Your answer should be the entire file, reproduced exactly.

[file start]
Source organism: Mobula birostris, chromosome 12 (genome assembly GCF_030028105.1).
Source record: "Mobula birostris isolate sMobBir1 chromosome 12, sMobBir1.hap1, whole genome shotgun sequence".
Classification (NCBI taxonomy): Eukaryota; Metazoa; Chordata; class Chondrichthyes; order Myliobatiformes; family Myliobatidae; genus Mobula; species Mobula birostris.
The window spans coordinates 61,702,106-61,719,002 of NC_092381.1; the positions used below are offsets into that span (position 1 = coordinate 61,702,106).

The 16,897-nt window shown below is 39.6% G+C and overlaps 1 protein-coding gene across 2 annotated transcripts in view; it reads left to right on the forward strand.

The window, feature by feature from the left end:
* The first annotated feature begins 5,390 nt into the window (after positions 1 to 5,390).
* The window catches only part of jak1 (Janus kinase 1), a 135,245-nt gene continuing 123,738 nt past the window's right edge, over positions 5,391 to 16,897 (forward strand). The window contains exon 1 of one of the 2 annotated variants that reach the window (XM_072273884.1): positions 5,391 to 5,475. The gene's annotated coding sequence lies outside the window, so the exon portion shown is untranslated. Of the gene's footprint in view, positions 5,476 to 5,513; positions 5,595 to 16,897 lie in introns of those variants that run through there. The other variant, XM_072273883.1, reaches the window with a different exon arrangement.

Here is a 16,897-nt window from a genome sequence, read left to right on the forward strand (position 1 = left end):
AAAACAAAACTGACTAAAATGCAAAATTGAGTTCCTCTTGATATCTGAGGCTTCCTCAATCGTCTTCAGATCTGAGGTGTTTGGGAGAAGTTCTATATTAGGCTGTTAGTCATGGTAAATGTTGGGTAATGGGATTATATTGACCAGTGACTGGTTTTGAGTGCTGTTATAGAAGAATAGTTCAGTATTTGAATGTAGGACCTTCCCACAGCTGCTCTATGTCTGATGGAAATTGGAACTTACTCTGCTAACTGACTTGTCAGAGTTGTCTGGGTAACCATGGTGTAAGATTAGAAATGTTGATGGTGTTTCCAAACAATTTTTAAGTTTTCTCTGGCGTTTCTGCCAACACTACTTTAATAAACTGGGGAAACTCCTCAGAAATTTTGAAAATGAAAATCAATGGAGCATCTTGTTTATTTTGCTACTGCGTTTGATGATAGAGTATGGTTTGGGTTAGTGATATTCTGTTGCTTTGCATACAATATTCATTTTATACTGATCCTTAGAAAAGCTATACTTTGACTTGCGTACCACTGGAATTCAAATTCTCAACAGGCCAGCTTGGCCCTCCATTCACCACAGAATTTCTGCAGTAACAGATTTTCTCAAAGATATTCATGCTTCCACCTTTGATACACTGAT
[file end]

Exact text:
Source organism: Mobula birostris, chromosome 12 (genome assembly GCF_030028105.1).
Source record: "Mobula birostris isolate sMobBir1 chromosome 12, sMobBir1.hap1, whole genome shotgun sequence".
Classification (NCBI taxonomy): Eukaryota; Metazoa; Chordata; class Chondrichthyes; order Myliobatiformes; family Myliobatidae; genus Mobula; species Mobula birostris.
The window spans coordinates 61,702,106-61,719,002 of NC_092381.1; the positions used below are offsets into that span (position 1 = coordinate 61,702,106).

The 16,897-nt window shown below is 39.6% G+C and overlaps 1 protein-coding gene across 2 annotated transcripts in view; it reads left to right on the forward strand.

The window, feature by feature from the left end:
* The first annotated feature begins 5,390 nt into the window (after positions 1 to 5,390).
* The window catches only part of jak1 (Janus kinase 1), a 135,245-nt gene continuing 123,738 nt past the window's right edge, over positions 5,391 to 16,897 (forward strand). The window contains exon 1 of one of the 2 annotated variants that reach the window (XM_072273884.1): positions 5,391 to 5,475. The gene's annotated coding sequence lies outside the window, so the exon portion shown is untranslated. Of the gene's footprint in view, positions 5,476 to 5,513; positions 5,595 to 16,897 lie in introns of those variants that run through there. The other variant, XM_072273883.1, reaches the window with a different exon arrangement.

Here is a 16,897-nt window from a genome sequence, read left to right on the forward strand (position 1 = left end):
AAAACAAAACTGACTAAAATGCAAAATTGAGTTCCTCTTGATATCTGAGGCTTCCTCAATCGTCTTCAGATCTGAGGTGTTTGGGAGAAGTTCTATATTAGGCTGTTAGTCATGGTAAATGTTGGGTAATGGGATTATATTGACCAGTGACTGGTTTTGAGTGCTGTTATAGAAGAATAGTTCAGTATTTGAATGTAGGACCTTCCCACAGCTGCTCTATGTCTGATGGAAATTGGAACTTACTCTGCTAACTGACTTGTCAGAGTTGTCTGGGTAACCATGGTGTAAGATTAGAAATGTTGATGGTGTTTCCAAACAATTTTTAAGTTTTCTCTGGCGTTTCTGCCAACACTACTTTAATAAACTGGGGAAACTCCTCAGAAATTTTGAAAATGAAAATCAATGGAGCATCTTGTTTATTTTGCTACTGCGTTTGATGATAGAGTATGGTTTGGGTTAGTGATATTCTGTTGCTTTGCATACAATATTCATTTTATACTGATCCTTAGAAAAGCTATACTTTGACTTGCGTACCACTGGAATTCAAATTCTCAACAGGCCAGCTTGGCCCTCCATTCACCACAGAATTTCTGCAGTAACAGATTTTCTCAAAGATATTCATGCTTCCACCTTTGATACACTGAT